|How cute is this train?!|
It's quite slow and doesn't come very frequently, but I liked the scenery, which felt almost like the countryside. There are only a few individual seats on either side, so you have to be extremely fast or lucky to secure one. I sat on a seat that had a facing one next to it, and it remained empty for the whole ride as everyone felt too awkward to sit directly across from me, knees almost touching. I highly recommend making a beeline for that particular seat if you want to have extra space to yourself- ha!
In all seriousness, the Setagaya line is quite exciting, and there are good sights at many of the stops: the Shoin shrine, Gotokuji temple, and Setagaya Daikin Yashiki, an Edo-period farmhouse which now hosts the famous Boro-Ichi flea market, Tokyo's oldest. Also, the Setagaya City Hall is on that line if you ever need to go there to pay city taxes or whatnot.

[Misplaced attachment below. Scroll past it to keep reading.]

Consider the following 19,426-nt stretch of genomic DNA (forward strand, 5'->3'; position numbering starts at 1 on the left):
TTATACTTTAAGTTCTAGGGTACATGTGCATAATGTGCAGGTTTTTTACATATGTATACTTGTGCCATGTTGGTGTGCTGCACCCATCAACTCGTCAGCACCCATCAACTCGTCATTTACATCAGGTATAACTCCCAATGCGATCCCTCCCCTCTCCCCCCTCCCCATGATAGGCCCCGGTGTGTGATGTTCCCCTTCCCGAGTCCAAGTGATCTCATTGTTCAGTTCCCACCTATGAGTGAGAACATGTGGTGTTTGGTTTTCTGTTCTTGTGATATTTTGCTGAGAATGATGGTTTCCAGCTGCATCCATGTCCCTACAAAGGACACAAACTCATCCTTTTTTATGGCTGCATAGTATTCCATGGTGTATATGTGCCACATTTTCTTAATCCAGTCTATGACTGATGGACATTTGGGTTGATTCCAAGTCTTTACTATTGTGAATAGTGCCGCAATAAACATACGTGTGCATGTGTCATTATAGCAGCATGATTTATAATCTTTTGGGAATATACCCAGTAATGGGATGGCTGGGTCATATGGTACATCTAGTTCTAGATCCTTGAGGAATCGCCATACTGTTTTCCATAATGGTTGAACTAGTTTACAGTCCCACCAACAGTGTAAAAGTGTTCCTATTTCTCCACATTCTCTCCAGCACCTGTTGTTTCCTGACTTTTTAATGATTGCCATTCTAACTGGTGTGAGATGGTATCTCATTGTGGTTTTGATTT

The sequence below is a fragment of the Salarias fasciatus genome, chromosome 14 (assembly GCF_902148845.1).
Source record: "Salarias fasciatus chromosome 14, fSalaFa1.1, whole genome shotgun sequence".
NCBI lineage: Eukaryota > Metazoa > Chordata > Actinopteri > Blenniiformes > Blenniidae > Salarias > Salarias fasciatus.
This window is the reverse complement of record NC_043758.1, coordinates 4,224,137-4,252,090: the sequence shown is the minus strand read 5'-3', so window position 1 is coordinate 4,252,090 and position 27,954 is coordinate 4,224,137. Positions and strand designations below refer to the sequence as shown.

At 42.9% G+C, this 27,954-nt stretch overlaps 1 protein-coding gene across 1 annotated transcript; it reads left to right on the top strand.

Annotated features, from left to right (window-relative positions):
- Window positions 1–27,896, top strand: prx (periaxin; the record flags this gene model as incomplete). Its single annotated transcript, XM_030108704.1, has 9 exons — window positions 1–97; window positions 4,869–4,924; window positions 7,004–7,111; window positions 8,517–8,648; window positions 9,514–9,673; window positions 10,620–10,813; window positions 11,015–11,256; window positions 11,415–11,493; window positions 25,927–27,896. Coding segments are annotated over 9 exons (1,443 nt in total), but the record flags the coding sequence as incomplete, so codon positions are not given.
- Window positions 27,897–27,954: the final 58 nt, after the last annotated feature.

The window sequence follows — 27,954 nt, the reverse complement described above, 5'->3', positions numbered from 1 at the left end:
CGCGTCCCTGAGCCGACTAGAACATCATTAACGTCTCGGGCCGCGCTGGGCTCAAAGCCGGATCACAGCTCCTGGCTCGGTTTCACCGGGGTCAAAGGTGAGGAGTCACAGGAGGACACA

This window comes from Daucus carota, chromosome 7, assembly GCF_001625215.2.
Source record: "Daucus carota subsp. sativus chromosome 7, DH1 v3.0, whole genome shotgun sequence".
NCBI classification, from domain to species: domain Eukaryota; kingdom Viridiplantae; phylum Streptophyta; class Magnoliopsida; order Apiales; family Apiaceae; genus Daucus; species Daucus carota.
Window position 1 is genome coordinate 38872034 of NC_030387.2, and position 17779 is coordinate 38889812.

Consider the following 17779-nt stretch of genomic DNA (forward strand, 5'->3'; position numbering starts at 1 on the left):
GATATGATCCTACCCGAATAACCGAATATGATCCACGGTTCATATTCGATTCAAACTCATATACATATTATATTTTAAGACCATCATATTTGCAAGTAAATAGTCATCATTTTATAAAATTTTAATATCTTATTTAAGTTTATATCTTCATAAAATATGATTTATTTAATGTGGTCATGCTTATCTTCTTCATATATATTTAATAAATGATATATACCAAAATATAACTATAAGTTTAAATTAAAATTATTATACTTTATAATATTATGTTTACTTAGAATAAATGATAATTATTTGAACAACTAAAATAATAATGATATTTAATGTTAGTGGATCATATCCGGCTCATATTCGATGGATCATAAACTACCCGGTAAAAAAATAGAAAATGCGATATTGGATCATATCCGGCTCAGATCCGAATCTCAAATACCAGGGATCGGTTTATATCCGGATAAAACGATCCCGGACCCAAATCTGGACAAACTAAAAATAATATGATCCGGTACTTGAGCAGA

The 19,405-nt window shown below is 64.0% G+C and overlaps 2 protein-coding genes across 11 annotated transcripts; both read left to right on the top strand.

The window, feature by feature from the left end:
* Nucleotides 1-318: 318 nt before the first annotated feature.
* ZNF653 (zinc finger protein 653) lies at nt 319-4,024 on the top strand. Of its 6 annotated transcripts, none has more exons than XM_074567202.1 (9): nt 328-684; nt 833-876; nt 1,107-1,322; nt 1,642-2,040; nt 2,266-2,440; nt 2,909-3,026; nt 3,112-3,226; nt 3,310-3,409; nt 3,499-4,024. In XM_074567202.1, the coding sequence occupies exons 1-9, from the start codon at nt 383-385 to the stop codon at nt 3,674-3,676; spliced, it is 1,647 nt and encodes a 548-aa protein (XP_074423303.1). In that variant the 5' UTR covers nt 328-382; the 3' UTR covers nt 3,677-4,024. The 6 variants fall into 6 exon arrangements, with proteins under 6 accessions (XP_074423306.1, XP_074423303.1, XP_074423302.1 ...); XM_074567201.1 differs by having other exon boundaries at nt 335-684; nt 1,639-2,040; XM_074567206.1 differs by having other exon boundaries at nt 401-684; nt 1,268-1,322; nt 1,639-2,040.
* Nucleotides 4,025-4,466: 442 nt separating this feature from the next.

Locals refer to the Setagaya line as the "chin chin densha" チンチン電車, relating to the bell sounds trolleys make- not the other meaning, if you speak Japanese! If you're ever around Setagaya and want a stress-free train ride, hop on that train- just make sure you have lots of time on your hands.